Through Vangi-tinted glasses

Perspectives from an African

I know people who touch lives with joyful hands November 28, 2013

On Saturday, I had the honour of performing at the Educhange and Research Foundation end of the year Awards Ceremony and I found myself moved to tears by the sense of family and camaraderie.  I wished so much that I could be a part of it.

 

“The Educhange And Research Foundation (ERF), is a professional non-profit organisation that provides a comprehensive intervention programme towards the transformation of education in South Africa.  It seeks to create more avenues for generating solutions to improve the quality of education.  ERF also aims to conduct research to influence policy, to enhance good practice for excellence in education.”

Their mission:

  • To promote effective teaching and learning
  • To facilitate holistic development of learners
  • To support effective and efficient management and governance of schools
  • To generate knowledge that contributes towards the culture of excellence in education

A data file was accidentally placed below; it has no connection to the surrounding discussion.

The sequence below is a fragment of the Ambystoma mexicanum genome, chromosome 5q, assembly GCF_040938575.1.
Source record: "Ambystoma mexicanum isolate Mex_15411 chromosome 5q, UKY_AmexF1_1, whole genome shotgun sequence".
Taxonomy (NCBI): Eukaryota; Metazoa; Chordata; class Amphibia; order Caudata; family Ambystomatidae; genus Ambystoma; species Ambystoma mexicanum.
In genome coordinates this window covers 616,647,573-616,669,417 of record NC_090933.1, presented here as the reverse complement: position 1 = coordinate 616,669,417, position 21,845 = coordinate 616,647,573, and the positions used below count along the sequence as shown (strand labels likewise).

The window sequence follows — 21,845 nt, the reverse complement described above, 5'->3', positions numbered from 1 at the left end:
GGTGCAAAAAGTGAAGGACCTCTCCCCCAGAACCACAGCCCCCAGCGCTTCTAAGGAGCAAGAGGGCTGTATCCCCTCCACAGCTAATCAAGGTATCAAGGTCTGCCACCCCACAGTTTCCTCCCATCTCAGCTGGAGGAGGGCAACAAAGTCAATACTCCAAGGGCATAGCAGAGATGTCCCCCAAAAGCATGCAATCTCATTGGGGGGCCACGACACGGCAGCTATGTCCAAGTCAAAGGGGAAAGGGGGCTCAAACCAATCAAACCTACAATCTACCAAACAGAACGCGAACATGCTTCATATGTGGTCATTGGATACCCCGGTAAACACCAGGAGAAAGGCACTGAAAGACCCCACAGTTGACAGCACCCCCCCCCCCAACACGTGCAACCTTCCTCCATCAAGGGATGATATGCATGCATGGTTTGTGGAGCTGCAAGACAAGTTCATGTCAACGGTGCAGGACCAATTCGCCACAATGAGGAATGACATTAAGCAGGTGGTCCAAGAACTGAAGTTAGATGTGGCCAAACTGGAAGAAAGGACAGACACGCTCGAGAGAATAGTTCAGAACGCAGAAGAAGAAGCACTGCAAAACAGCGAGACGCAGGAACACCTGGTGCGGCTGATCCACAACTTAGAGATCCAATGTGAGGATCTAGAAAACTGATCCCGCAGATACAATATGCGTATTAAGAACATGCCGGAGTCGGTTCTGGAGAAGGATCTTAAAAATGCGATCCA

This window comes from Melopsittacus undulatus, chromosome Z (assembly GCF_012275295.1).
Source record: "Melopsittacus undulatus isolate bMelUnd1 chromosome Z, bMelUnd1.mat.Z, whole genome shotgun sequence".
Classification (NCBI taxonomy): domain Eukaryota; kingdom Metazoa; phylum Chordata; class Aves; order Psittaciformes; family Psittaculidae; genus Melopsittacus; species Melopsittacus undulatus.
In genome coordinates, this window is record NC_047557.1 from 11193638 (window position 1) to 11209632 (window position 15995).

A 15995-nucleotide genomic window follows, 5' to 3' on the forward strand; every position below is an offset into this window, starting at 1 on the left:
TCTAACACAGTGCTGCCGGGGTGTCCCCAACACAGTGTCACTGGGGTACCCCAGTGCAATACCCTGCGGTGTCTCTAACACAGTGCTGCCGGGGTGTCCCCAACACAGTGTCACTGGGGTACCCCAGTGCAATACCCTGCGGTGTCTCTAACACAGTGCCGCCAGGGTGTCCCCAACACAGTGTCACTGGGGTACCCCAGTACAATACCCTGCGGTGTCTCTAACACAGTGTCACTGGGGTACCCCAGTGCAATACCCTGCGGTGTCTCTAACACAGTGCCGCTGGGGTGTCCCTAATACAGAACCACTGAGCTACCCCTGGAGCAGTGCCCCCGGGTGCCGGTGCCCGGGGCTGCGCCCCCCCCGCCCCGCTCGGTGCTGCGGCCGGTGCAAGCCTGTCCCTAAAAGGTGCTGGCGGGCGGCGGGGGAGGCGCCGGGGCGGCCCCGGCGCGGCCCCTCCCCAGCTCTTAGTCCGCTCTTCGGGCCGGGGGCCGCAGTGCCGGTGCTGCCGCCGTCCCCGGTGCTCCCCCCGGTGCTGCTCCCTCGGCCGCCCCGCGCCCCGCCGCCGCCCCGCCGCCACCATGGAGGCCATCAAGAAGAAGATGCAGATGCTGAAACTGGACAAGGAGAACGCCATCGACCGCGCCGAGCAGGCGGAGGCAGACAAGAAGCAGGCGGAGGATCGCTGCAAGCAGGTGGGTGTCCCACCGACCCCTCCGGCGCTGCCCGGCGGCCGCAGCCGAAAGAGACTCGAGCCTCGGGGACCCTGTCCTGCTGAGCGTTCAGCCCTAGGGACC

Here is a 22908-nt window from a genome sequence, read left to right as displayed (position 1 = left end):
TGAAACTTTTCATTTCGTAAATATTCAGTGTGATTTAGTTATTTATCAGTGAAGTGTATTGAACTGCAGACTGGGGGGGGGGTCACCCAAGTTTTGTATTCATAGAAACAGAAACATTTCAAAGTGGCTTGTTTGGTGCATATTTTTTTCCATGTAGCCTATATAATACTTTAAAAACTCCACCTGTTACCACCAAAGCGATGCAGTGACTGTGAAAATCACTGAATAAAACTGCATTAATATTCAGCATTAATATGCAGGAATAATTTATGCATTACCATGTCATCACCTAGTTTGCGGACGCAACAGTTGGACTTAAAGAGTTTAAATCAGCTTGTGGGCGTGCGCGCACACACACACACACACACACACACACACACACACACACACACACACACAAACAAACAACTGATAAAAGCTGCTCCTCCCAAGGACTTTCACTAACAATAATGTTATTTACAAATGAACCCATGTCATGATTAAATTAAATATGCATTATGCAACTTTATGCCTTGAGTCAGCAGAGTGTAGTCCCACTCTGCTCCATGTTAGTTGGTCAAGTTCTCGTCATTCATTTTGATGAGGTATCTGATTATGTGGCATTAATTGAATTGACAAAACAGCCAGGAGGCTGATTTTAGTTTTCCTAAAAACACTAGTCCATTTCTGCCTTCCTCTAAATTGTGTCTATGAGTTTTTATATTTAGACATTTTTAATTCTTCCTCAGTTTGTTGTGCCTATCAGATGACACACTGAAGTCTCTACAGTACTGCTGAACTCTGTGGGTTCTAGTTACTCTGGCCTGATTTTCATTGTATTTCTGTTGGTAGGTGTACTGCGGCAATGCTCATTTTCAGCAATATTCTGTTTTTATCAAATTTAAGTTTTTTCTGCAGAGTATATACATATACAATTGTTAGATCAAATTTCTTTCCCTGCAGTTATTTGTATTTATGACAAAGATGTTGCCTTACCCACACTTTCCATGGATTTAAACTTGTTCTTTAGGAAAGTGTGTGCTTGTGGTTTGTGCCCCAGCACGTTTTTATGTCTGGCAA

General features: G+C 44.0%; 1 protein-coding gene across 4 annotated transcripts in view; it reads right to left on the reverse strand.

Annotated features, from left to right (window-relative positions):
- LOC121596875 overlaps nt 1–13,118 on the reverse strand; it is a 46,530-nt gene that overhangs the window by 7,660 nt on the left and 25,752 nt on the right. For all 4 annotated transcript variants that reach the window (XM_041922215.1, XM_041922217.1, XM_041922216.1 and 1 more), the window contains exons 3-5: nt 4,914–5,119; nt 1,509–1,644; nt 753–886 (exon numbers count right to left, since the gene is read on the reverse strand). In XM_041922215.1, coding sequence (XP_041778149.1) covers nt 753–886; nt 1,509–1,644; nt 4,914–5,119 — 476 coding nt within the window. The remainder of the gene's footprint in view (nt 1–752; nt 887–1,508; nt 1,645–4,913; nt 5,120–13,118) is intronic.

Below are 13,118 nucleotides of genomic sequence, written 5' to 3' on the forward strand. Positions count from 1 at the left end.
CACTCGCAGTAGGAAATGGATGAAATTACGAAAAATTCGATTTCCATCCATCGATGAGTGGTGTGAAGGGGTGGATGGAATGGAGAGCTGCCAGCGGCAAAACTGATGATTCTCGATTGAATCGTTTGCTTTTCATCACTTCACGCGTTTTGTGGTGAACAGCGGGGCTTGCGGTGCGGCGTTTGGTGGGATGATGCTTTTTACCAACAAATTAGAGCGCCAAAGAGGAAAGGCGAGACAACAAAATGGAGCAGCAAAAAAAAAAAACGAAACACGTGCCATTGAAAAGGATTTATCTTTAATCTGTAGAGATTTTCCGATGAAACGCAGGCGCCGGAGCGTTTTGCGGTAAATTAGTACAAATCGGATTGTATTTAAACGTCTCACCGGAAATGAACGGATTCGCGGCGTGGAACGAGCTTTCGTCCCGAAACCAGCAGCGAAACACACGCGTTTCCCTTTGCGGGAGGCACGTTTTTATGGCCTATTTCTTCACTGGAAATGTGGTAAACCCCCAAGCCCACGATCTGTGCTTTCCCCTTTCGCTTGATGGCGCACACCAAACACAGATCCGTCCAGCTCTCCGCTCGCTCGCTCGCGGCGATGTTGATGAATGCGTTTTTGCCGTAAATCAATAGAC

Over the past few years, I have watched my friends Jeri-Lee Mowers and Linda Mbuqe dedicate two Saturdaysa month to ERF.  For free.  For mentoring, workshops, competitions etc.  Along with a very dedicated group of young mentors, they put together lesson plans, set papers, mark papers and create student-specific mentorship programmes.

 

Last year, Linda invited me to speak to the mentees and share some poetry with them.  I then watched the mentees receive certificates and accolades for their work over what was said to have been a very difficult year.  I also watched the mentors jump up and down, rooting for their mentees.  Scolding the ones who just made it, praising those who excelled and just being completely vested in each of the learners’ success.  They know each child by name.  They know each child’s story.  And they genuinely love each child.

 

This year, everything was bigger.  The learners and their parents were treated to a three-course meal at Gold Reef City, complete with trophies, performances, panel discussions and enthusiastic cheering, laughing and clapping all through the day.  They also said goodbye to their first group of successful matriculants, who will now put everything they have learned into practice as they embark on their own tertiary academic journeys… hopefully to return as mentors one day.

 

In the Annual Magazine, published November 2013, Linda Mbuqe wrote a beautiful article entitled:  Personal Growth of ERF Mentors.  I really didn’t want to sum it up because Linda’s voice and passion is so beautifully articulated, I might just ruin it, so please use the contact details below and try get hold of the article for yourself.  I will quote a little bit though: